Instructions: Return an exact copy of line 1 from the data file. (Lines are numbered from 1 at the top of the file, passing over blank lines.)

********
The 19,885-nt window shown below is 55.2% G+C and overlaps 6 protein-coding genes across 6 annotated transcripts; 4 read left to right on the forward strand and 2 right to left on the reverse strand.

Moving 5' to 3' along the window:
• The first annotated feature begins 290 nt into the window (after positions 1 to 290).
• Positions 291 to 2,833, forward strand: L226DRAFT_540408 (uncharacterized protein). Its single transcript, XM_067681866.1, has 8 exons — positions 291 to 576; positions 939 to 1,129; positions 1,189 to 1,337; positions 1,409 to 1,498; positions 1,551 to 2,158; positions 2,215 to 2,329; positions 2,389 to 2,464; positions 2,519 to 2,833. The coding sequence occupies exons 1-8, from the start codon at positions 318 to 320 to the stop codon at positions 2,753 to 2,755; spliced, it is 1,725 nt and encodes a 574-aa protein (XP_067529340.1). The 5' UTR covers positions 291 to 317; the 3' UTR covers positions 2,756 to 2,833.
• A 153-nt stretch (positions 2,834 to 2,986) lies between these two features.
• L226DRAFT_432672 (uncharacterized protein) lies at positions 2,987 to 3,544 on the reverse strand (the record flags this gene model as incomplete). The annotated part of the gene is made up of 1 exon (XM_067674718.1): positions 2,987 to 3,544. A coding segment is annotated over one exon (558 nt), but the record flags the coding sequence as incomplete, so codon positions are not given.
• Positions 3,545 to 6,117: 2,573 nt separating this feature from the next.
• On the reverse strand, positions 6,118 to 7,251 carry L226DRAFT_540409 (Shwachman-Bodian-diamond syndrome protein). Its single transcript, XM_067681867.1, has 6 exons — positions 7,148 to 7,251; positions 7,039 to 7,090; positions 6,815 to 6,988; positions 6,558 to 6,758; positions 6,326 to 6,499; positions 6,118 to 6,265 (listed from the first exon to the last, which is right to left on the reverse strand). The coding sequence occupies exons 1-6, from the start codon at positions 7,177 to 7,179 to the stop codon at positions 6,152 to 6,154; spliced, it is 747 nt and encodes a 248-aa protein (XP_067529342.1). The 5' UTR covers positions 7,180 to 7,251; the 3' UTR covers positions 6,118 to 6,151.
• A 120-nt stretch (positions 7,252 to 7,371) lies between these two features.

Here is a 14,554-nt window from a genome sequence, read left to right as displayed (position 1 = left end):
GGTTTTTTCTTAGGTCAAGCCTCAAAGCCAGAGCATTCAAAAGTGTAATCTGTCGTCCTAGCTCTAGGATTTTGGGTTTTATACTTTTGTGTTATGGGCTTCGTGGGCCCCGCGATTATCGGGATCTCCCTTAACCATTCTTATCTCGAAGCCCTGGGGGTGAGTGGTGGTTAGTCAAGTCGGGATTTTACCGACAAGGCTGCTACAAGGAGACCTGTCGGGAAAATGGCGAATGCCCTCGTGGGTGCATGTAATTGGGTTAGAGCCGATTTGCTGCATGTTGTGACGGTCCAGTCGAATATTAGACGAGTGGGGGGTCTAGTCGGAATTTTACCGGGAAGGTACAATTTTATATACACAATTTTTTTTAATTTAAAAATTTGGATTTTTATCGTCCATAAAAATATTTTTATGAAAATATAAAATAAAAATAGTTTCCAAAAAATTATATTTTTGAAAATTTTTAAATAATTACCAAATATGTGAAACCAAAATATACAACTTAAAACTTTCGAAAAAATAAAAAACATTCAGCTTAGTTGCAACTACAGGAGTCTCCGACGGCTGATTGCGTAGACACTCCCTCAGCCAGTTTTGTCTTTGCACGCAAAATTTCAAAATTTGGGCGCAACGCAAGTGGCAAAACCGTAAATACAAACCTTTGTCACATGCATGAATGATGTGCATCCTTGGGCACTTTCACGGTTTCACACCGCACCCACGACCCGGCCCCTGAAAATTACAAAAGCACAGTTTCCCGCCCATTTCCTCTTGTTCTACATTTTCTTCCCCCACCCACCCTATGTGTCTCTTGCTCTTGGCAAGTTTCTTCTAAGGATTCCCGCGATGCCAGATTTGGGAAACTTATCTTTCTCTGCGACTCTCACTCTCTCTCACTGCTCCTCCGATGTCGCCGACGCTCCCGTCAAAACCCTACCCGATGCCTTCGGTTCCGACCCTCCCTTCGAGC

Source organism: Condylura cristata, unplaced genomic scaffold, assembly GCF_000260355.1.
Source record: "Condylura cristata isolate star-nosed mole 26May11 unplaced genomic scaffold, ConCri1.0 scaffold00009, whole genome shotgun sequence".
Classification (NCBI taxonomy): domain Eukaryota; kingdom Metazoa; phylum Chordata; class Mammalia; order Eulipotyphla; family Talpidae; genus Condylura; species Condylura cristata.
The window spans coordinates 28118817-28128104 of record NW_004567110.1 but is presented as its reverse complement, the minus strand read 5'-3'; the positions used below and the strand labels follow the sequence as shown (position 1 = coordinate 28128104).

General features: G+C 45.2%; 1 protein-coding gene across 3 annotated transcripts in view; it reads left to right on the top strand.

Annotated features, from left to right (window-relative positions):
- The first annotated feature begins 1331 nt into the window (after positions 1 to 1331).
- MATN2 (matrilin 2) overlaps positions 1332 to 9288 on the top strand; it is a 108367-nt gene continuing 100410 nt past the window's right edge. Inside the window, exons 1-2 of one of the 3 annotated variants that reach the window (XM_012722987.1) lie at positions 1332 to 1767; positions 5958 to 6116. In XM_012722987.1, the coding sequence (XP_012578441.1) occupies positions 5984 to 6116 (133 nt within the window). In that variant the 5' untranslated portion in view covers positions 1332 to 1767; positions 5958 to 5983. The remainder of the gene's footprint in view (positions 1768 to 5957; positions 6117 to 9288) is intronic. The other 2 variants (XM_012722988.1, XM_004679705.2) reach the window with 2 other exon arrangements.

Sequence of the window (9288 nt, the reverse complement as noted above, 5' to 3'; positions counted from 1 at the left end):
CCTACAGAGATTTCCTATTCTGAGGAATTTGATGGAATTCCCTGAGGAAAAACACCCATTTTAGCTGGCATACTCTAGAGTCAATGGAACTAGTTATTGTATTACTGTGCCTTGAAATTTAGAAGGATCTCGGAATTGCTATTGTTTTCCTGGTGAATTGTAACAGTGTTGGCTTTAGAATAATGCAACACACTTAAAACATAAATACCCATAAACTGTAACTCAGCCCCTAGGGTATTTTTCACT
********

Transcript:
The 19,885-nt window shown below is 55.2% G+C and overlaps 6 protein-coding genes across 6 annotated transcripts; 4 read left to right on the forward strand and 2 right to left on the reverse strand.